Why You Should See ‘Moonlight’

Not many films examine masculinity at all, let alone as well as Barry Jenkins’s Moonlight does. Combine that with a film that examines sexuality, race, and poverty in ways we rarely see and you have something truly exceptional. But Moonlight goes a step further and is universal in its ability to connect.

Moonlight is incredible. The direction, writing, cinematography are all flawless. If you haven’t seen it, you should. The film is set in three acts, with three different actors playing the same character at different points in his life. (Mild spoilers for Moonlight ahead).

i. Little

The start of Moonlight opens with Boris Gardiner’s “Every N****r Is a Star” (a reference to Kendrick Lamar’s 2015 album To Pimp a Butterfly – a masterpiece that examines mental health, addiction, race and society, amongst many other things) and an introduction to Juan (Mahershala Ali). You could write entirely about the incredible music used in the film, from the soundtrack picks to the subliminal score by Nicholas Britell (soundtrack on Spotify here). Here Alex R. Hibbert plays “Little” in the first of the three acts of the film (although it is obvious throughout the movie that it was adapted from a play, it does not have the problem that Fences has in transforming into its new medium). We watch as Little’s mother slips further in to drug addiction and he meets and connects with Juan, someone who sees a truly isolated child and offers them a connection. In the last scene before moving on we seen Juan and Little, and Little asks Juan if he deals drugs and if his mum does drugs. This, coupled with a previous scene where Juan confronts Little’s mum Paula (the incredible Naomie Harris), was a highlight for me from the first act.

ii. Chiron

In the second act Chiron (Ashton Sanders) is awkward and sad; the setting of someone being bullied in an American high school is familiar and featured in many narratives. The betrayal Chiron experiences in this act (this is semi-autobiographical up until the end of this act, check out this interview with  playwright Tarell Alvin McCraney here) is gut wrenching and leads Chiron to take control of his life, in a destructive way.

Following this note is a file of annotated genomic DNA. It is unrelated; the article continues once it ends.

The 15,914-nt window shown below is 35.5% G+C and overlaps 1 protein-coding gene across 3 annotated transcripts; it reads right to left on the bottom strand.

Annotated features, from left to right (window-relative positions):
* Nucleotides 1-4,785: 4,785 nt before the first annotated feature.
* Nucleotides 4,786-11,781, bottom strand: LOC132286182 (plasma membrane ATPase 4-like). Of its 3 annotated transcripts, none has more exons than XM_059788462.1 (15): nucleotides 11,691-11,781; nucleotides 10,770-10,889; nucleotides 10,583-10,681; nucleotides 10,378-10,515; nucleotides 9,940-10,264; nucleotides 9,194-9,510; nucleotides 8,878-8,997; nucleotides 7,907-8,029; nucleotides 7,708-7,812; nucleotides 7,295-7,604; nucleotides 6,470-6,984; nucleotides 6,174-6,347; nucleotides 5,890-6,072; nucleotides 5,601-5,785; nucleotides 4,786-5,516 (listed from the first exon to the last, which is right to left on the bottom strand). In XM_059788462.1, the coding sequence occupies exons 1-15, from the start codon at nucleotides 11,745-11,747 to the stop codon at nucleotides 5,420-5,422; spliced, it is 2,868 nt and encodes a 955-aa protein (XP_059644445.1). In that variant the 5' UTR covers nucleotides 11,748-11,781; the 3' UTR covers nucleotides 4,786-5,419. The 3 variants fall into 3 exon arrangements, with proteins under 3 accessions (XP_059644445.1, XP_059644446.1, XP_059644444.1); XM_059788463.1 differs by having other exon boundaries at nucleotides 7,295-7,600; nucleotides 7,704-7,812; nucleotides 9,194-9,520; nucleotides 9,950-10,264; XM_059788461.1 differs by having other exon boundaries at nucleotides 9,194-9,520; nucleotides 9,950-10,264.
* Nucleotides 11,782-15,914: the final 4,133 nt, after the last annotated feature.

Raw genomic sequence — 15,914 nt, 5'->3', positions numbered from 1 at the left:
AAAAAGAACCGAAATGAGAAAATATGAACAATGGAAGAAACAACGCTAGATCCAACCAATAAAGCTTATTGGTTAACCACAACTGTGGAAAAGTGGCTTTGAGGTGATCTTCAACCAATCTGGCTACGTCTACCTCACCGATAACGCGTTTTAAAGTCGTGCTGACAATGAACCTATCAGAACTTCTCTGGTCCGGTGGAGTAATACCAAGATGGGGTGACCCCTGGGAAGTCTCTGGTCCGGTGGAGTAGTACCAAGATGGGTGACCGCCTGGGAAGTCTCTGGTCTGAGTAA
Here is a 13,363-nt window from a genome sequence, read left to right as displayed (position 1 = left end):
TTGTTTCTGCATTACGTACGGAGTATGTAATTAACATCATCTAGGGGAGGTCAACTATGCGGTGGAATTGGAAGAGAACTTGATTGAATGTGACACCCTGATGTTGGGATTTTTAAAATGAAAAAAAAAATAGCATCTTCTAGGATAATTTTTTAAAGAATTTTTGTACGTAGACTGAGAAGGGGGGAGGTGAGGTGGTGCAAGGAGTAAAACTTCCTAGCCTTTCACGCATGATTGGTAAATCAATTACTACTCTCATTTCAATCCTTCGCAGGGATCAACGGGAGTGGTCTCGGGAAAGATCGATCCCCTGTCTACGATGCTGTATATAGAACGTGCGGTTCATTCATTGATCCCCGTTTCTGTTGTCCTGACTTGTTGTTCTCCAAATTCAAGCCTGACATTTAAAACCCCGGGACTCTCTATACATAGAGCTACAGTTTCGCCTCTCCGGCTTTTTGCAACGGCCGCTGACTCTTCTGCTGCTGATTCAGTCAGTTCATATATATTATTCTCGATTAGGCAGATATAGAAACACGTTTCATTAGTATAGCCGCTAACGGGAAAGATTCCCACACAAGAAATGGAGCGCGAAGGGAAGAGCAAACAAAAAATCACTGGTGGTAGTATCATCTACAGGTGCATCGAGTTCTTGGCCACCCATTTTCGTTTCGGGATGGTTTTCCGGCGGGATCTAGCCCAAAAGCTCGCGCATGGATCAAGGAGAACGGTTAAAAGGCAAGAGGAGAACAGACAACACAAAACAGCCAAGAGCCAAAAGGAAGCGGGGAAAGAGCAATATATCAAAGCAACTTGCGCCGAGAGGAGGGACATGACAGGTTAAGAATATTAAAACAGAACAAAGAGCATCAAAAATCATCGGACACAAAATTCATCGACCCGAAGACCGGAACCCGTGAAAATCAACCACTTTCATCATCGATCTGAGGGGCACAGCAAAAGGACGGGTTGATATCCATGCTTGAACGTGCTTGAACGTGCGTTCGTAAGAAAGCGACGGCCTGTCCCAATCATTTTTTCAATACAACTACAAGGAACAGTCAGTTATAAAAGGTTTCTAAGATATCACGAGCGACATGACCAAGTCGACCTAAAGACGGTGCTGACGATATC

iii. Black

Black (Trevante Rhodes) is Chiron fully grown and emulating Juan in everything from the crown on his dash, to the grills, to to his body language. He is also a man who has obviously built himself, physically and mentally, for survival. In many ways the third act’s most striking feature is the facade that Black has created for himself; the use of Jidenna’s “Classic Man” is a give away, a song about a man with old-fashioned values and beliefs and the stereotype of masculinity and of an OG. I don’t want to say to much about the ending of the film, it is fantastic and you should go see the movie immediately if you haven’t already.

Why Moonlight is universal.

There has been quite a lot of discussion about whether people can connect to this film. Camilla Long is one of the few critics not enthralled by Moonlight. She gave it a mixed review, and said the audience would be unable to relate to it because they would be mostly “straight, white, middle class”. There are lots of things you could pick out of her review, like the fact she wasn’t sure who was playing the protagonist in the three parts, that would make you wonder why she hasn’t connected to the film. I’m amazed that something in Moonlight didn’t manage to reach her and move her in the way it appears to have done to almost everyone else, but I personally think she is certainly wrong about any demographic of an audience being unable to relate to it.